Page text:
By David Nutt
Researchers say the future of transportation will be shaped by three “revolutions” – vehicle electrification, driverless cars and ride-sharing – that could result in fewer automobiles on the road, less fossil fuels extracted from the Earth and less pollution in the air. While the environmental gains may seem self-evident, the health benefits are difficult to quantify.
Now for the first time, a Cornell-led team has used transdisciplinary systems modeling to calculate those health benefits in the United States. By 2050, these innovations could potentially slash petroleum consumption by 50% and carbon dioxide emissions by 75% while simultaneously preventing 5,500 premature deaths, with an annual savings of $58 billion.
“There are all these important emerging trends in the development of transportation, and they are becoming a reality in the near future,” said Oliver Gao, the Howard Simpson Professor of civil and environmental engineering in the College of Engineering, who led the project.
“Have you ever thought about what all these revolutions mean for your health, for our climate, and for our environment, and for our energy systems?” Gao said. “These externalities don’t necessarily come directly in the mind of the general public, the travelers, or even the decision-makers.”
The group’s paper, “Shared Use of Electric Autonomous Vehicles: Air Quality and Health Impacts of Future Mobility in the United States,” published June 26 in Renewable and Sustainable Energy Reviews. The paper’s lead author is former postdoctoral researcher Shuai Pan.
“It is worthwhile to understand the effectiveness of these mitigation strategies, as deep de-carbonization is needed in the transportation sector,” Pan said.
Co-authors include Lewis M. Fulton from the University of California, Davis, and Yunsoo Choi and Jia Jung from the University of Houston. The research was supported by the U.S. Department of Transportation’s Center for Transportation, Environment and Community Health, and by Nanjing University of Information Science and Technology.
While previous studies have looked at certain facets of transportation innovation, such as the impact of electric vehicles on fuel usage and emissions, this is the first time anyone has employed a transdisciplinary systems approach that factored in human health and the associated economic benefits, according to Gao.
Gao’s systematics research group – which uses modeling to understand complex global challenges in engineering, business, societal well-being and sustainability – is uniquely positioned for such a task.
“A transportation engineer cannot address these questions,” Gao said. “Environmental science cannot address these questions. A health researcher cannot address these questions. However, this transdisciplinary group can do this.”
Pan, Fulton and Gao built an integrated assessment system that included a technical-economic mobility model, a chemical transport model and a health impact assessment tool. Then they projected the vehicle stocks, distance traveled, energy usage and carbon dioxide emissions in the continental U.S. through 2050, and quantified the impacts of changing emissions on concentrations of fine particulate matter in the atmosphere, as well as the ensuing health and economic benefits of populations in 10 major metropolitan areas.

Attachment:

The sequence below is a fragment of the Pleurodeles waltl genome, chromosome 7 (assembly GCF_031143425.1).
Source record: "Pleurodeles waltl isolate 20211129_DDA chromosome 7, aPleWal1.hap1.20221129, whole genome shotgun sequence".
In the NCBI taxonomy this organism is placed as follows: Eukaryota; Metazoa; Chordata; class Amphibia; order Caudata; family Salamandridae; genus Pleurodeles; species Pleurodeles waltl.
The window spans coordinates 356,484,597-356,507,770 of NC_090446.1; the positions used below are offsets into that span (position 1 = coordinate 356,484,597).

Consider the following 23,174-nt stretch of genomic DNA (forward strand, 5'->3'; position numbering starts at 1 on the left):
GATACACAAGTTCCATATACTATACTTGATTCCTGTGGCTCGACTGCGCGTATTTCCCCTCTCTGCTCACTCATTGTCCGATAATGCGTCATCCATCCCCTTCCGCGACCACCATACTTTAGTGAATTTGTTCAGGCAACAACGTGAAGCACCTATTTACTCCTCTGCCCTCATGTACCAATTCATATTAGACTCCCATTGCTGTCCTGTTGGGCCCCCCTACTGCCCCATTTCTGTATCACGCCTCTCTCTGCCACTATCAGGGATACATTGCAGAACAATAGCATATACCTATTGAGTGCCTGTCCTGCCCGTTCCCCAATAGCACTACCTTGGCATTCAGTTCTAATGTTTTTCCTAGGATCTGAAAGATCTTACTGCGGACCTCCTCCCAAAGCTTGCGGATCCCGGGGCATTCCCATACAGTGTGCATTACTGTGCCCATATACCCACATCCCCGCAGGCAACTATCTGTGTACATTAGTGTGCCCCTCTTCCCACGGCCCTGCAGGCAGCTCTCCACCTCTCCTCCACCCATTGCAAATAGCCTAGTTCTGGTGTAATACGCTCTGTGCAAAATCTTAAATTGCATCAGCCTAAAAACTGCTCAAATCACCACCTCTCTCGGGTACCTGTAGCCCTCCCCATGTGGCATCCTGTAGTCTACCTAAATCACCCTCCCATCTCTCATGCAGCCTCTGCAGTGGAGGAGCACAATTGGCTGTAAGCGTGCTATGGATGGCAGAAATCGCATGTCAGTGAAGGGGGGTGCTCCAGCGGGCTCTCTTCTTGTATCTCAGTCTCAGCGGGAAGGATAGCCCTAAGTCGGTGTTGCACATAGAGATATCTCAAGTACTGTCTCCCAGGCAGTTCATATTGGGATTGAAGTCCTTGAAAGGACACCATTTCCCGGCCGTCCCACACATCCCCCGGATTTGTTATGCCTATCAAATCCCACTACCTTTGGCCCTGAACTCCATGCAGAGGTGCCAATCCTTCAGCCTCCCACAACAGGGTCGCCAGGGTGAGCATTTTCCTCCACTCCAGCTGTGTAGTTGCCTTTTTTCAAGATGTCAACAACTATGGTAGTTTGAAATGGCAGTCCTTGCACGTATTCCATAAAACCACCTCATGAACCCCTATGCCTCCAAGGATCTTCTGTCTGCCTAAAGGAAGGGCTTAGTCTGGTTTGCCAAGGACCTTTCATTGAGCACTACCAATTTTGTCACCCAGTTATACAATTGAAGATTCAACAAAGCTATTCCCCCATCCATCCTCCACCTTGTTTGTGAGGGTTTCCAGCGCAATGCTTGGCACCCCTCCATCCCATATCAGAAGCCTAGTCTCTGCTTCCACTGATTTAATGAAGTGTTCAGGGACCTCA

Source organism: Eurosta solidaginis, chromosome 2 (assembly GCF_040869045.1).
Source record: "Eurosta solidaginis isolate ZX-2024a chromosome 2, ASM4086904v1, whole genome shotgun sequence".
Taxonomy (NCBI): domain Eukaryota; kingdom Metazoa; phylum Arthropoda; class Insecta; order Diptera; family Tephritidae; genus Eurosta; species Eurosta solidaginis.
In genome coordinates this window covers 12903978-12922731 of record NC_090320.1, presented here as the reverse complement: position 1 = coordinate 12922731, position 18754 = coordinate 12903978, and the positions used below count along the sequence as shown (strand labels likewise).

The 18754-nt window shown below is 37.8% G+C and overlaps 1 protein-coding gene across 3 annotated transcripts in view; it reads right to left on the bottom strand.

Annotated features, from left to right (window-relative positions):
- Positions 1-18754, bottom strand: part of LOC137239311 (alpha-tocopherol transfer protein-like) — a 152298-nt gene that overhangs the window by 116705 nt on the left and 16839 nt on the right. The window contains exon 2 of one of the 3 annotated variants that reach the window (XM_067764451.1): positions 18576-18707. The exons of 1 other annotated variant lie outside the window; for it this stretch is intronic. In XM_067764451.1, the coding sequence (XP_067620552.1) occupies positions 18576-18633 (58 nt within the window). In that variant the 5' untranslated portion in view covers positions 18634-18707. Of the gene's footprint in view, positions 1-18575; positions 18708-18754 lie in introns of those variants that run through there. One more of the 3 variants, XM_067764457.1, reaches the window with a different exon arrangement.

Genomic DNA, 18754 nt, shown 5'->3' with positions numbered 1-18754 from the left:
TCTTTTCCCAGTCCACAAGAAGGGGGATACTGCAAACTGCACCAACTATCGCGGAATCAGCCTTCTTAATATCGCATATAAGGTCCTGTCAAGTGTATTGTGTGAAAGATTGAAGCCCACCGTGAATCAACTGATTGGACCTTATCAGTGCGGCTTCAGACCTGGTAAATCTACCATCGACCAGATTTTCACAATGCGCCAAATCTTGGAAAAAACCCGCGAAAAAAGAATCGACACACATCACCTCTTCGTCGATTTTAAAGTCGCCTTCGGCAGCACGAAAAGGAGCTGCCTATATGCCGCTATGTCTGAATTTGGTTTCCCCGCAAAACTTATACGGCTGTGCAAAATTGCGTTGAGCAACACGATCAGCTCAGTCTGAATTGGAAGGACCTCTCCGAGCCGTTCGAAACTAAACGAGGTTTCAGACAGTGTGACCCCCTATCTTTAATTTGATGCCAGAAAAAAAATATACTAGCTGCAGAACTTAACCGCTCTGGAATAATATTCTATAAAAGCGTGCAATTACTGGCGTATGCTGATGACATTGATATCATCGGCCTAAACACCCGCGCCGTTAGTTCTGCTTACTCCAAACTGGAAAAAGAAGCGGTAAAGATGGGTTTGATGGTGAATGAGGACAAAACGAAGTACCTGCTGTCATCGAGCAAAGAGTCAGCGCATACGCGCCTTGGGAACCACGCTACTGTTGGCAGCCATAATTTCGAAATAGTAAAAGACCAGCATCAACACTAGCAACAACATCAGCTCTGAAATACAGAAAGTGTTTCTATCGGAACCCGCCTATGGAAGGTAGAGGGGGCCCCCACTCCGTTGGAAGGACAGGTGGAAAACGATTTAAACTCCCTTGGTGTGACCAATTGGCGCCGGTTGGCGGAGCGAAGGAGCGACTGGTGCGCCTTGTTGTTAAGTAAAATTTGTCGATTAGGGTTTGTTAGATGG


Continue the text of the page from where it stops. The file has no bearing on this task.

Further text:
Their simulations show that, depending on how widely the three “revolutions” are adopted, reductions in emissions from passenger travel could prevent between 2,300 and 8,100 premature deaths annually in the U.S. in 2050.
The largest number of prevented deaths coincided with large metropolitan areas, such as Los Angeles and Chicago. At the state level, California, Texas, New York, Ohio and Florida would see the largest decreases in premature mortality.
The associated economic benefits could range from $24 billion to $84 billion annually.
The study hangs on a number of assumptions and uncertainties. After all, driverless cars are not yet commercially available, and sales of electric vehicles lag far behind conventional gas guzzlers.
“Another key finding is that for carbon mitigations and health benefits, vehicle electrification is by far the most important piece, followed by shared mobility (ride-sharing) and then automation, ” Pan said. “The net energy impacts of self-driving vehicles are highly uncertain and automation alone may not dramatically affect energy use, emissions or vehicle-related pollution. ”
A complicating factor is that the efficiency improvement and projected cost reduction from automation could actually lead to increased travel and offset other gains.
“If we automate the vehicles, you might make the transportation system more efficient, but probably more people will travel longer distances,” Gao said. “So there is a balance, there is a trade-off.”
The study concludes that policymakers can help encourage the transition to electric vehicles and boost ride sharing, for example, by issuing tighter fuel economy standards, creating economic incentives for shared mobility and investing in charging infrastructure and technological developments.
A future of autonomous flying taxis
Of course, actually creating such transportation innovations is not possible without first determining their viability.